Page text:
You could say that P-TECH is mission-driven. The high school of 428 students is 70% male, 30% female, and 96% black and Hispanic. It has the highest percentage of African American male students in the city of New York, says Litow. According to Davis, they are defying stereotypes; they will not end up in the pool of disconnected youth (young people 16—24 who are neither in school nor working). “The success of these [graduating] students shows that achievement gaps can be closed when young people have access to equitable opportunities and resources. We look forward to more of the types of public-private partnerships that are reinventing high schools as engines of success.â€
Recent surveys have shown that the vast majority of high school graduates are poorly prepared for either college or career. High school students themselves feel the same way. Education Week reported today that in a poll recently released by YouthTruth, only 44.8% of the students polled reported positive feelings about their level of college-and career-readiness.
That won’t be the case with P-TECH’s graduates, who are being prepared for college by taking actual college courses at City Tech; and for work by interning at IBM (paid internships start in the junior year). The unique collaboration between the New York City Department of Education; City Tech (part of the City University of New York); and IBM, one of the world’s most influential technology companies, has produced a winning formula. And people are noticing.
President Obama famously mentioned the school in his 2013 State of the Union address and visited later that same year, “the first sitting president of the United States to visit a New York City public school,â€ Davis says. Chicago Mayor Rahm Emanuel “orderedâ€ five P-TECHs for his city after speaking with then Mayor Michael Bloomberg about the model. New York Gov. Andrew Cuomo is developing P-TECH schools for upstate New York; and the prime minister of Australia, Tony Abbott, said after visiting the school and speaking with the principal, Litow, teachers, and students, that the P-TECH model is “an innovative and valuable education model for us to consider in Australia.â€ P-TECH schools are also being developed in Connecticut.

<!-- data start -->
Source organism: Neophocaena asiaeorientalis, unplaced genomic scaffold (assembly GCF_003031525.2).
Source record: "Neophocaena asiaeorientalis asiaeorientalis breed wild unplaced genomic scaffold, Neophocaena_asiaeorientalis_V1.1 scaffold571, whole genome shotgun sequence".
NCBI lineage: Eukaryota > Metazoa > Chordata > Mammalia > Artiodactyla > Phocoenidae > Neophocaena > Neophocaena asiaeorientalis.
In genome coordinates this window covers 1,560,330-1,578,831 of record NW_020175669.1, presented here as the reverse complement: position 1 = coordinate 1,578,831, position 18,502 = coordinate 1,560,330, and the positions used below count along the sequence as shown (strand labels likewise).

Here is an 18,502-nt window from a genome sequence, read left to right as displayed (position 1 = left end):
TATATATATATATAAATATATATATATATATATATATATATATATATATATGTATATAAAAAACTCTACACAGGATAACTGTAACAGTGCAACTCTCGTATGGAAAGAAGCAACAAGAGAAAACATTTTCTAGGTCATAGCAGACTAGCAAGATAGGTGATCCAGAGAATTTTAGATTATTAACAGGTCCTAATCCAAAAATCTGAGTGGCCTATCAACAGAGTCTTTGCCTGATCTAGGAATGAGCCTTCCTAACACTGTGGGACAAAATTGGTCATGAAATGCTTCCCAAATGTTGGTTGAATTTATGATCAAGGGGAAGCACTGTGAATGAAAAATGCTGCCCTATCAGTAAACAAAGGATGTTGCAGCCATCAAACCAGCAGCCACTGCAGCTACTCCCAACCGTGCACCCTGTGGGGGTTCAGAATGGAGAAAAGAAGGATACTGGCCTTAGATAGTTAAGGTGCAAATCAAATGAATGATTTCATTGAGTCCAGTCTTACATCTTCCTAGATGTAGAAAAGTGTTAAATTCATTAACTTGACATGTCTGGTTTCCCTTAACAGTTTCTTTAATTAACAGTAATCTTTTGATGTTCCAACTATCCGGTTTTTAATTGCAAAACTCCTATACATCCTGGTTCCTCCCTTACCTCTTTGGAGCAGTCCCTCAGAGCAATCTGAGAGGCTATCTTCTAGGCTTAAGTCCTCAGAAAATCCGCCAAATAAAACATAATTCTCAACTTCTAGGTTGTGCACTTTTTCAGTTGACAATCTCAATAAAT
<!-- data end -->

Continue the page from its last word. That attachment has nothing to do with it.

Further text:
Boots on the ground
But it’s Davis, the school’s founding principal, who deals every day with students, parents, and even teachers who haven’t fully embraced that these students can succeed as college students and professionals. He says their low expectations remain his greatest challenge. “Many have been conditioned by the system to have low expectations for themselves and their children. We tell them they’re college students.â€
Another challenge is getting the parents and families to shift their definition of success to include the postsecondary credential–an associate degree in computer information systems or electromagnetic engineering technology that is crucial to the “upward mobility piece,â€ Davis says.
A third challenge is the economic need in low-income communities. “In high poverty areas, parents want their children to work. But work can be a distraction if students are taking college level courses. How do you not do the norm that your family requires while trying to embrace this free scholarship opportunity?â€ Davis says working is more than a distraction, though. Money earned in exchange for low-skilled work can become an obstacle. “You want them to see the need to complete the post-secondary credential to earn higher wages at a better job.â€
But despite the obstacles and challenges, Davis is convinced that P-TECH is working. “These are underrepresented kids who were not academically screened. They’re accepting the P-TECH challenge of rigorous academics, extended school days, summer sessions, a 6-year early college model–we need to replicate this model across the country.â€
Indeed, that may be what is happening.
For more information, visit www.ptech.org.